Author Topic: The Obamacare Burden To Your State Budget  (Read 12028 times)

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Offline Chris_

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The Obamacare Burden To Your State Budget
« on: November 12, 2010, 11:11:01 AM »
The Obamacare Burden To Your State Budget

Facing a $25 billion deficit for their next two-year budget cycle, Texas lawmakers are considering closing the gap by dropping out of Medicaid. “This system is bankrupting our state,” State Representative Warren Chisum told The New York Times. “We need to get out of it. And with the budget shortfall we’re anticipating, we may have to act this year,” he said.

And Texas is not alone. American Legislative Exchange Council director of the health and human services Christie Herrera tells NYT: “States feel like their backs are against the wall, so this is the nuclear option for them. I’m hearing below-the-radar chatter from legislators around the country from states considering this option.”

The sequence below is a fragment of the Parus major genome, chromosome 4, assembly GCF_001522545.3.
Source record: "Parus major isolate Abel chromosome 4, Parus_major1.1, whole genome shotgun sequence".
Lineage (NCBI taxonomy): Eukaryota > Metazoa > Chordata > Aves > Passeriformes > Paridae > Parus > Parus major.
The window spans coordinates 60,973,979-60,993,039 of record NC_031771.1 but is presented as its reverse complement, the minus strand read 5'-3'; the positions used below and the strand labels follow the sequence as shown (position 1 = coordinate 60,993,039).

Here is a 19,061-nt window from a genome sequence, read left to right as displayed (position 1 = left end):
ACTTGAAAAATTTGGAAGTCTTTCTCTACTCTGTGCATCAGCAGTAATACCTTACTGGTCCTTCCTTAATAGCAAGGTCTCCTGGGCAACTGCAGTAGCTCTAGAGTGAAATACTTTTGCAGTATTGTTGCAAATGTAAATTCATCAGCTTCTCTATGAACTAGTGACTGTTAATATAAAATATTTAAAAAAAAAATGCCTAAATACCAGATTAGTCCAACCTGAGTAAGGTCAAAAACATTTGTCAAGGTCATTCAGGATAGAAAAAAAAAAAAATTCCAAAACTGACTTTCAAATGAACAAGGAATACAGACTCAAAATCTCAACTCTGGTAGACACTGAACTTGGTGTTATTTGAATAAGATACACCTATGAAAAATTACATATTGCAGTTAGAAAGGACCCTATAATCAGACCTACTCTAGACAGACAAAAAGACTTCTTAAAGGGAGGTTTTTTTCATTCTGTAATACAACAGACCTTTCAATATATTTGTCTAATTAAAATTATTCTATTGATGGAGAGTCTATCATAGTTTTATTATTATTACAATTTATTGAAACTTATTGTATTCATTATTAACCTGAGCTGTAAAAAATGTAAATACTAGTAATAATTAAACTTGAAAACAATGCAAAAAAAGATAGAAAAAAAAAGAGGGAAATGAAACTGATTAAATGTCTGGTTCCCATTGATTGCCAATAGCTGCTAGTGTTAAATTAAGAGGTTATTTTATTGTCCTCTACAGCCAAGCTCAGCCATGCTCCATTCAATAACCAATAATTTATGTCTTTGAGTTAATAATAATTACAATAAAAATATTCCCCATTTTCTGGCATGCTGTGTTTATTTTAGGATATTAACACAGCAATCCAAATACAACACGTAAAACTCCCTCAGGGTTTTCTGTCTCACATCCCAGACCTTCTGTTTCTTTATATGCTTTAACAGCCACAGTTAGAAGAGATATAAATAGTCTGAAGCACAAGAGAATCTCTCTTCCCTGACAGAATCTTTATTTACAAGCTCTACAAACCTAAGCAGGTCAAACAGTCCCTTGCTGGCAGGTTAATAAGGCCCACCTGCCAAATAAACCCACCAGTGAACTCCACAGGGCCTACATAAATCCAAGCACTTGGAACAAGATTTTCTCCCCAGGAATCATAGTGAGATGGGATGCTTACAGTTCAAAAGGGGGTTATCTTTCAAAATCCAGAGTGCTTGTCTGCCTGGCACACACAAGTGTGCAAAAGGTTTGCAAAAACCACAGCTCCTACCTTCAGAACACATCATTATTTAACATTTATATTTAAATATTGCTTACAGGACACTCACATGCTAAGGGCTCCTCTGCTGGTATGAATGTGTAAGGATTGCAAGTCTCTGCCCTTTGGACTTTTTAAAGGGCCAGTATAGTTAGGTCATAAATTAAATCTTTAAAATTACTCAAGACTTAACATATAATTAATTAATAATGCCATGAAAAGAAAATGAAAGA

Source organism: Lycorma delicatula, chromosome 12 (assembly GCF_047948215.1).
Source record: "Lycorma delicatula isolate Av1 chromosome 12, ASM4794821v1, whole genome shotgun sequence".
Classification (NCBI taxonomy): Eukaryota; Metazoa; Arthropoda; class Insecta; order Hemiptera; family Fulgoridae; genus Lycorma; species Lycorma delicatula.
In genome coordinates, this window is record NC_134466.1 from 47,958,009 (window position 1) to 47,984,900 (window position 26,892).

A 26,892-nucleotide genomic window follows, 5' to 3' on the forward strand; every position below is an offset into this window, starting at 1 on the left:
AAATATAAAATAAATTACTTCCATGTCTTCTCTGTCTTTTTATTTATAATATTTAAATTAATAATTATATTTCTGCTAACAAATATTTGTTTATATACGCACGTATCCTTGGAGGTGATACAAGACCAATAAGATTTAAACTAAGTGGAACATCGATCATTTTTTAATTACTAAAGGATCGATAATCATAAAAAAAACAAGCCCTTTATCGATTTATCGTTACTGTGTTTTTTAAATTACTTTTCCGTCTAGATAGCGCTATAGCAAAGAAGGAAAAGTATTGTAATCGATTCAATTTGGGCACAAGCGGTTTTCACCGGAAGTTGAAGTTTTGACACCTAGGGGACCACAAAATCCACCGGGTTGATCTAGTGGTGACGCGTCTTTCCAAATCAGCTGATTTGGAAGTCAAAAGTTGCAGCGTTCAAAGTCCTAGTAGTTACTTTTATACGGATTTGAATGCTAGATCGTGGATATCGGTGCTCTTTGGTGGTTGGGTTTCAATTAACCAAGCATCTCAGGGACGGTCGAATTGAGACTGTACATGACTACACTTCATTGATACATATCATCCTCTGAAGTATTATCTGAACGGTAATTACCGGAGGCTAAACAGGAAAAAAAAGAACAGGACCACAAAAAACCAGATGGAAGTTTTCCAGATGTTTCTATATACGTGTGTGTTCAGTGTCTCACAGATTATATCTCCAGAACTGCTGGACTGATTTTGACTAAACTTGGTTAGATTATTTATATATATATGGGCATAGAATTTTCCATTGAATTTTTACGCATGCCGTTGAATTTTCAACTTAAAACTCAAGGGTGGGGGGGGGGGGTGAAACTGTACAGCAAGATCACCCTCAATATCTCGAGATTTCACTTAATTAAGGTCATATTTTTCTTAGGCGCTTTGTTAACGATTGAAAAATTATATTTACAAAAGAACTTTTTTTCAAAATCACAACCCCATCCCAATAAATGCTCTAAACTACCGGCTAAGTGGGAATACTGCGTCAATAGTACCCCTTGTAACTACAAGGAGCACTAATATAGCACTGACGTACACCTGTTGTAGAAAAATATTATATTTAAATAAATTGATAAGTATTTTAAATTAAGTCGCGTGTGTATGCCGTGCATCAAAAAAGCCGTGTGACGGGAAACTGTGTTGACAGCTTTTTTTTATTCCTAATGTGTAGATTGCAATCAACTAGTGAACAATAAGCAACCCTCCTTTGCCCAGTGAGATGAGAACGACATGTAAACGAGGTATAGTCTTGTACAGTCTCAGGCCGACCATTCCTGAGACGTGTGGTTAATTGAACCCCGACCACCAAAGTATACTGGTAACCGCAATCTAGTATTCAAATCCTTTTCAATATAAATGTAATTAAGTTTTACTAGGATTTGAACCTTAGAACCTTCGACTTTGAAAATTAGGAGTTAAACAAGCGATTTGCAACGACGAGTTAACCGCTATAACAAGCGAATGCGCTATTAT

Medicaid already eats up a huge share of state budgets. In Texas, for example, more than 20 percent of the state budget is spent on Medicaid. The crisis facing states across the country is that Obamacare forces states to massively expand their already burdensome Medicaid rolls. Starting in 2014 states must expand Medicaid to all non-elderly individuals with family incomes below 138 percent of the federal poverty level. At first, Obamacare picks up the first three years of benefit costs for expansion. But in 2017 states begin to shoulder a larger and larger share of these benefit costs, maxing out at 10 percent by 2020.


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Offline thundley4

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Re: The Obamacare Burden To Your State Budget
« Reply #1 on: November 12, 2010, 07:04:21 PM »
The more states that drop out, the better for the federal budget, also.

Offline Lacarnut

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Re: The Obamacare Burden To Your State Budget
« Reply #2 on: December 02, 2010, 05:11:44 PM »
It is time for all this free shit to stop.

Offline Belle

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Re: The Obamacare Burden To Your State Budget
« Reply #3 on: October 01, 2015, 05:43:49 PM »
One can always hope there'd be just a little good news about scaling back Obamacare.  But that won't be the case with a majority of liberal R's in Congress & its now an entrenched entitlement.

But cost it will.  & lose money it will.  But what's to worry, ask the politicians; its not their money being wasted.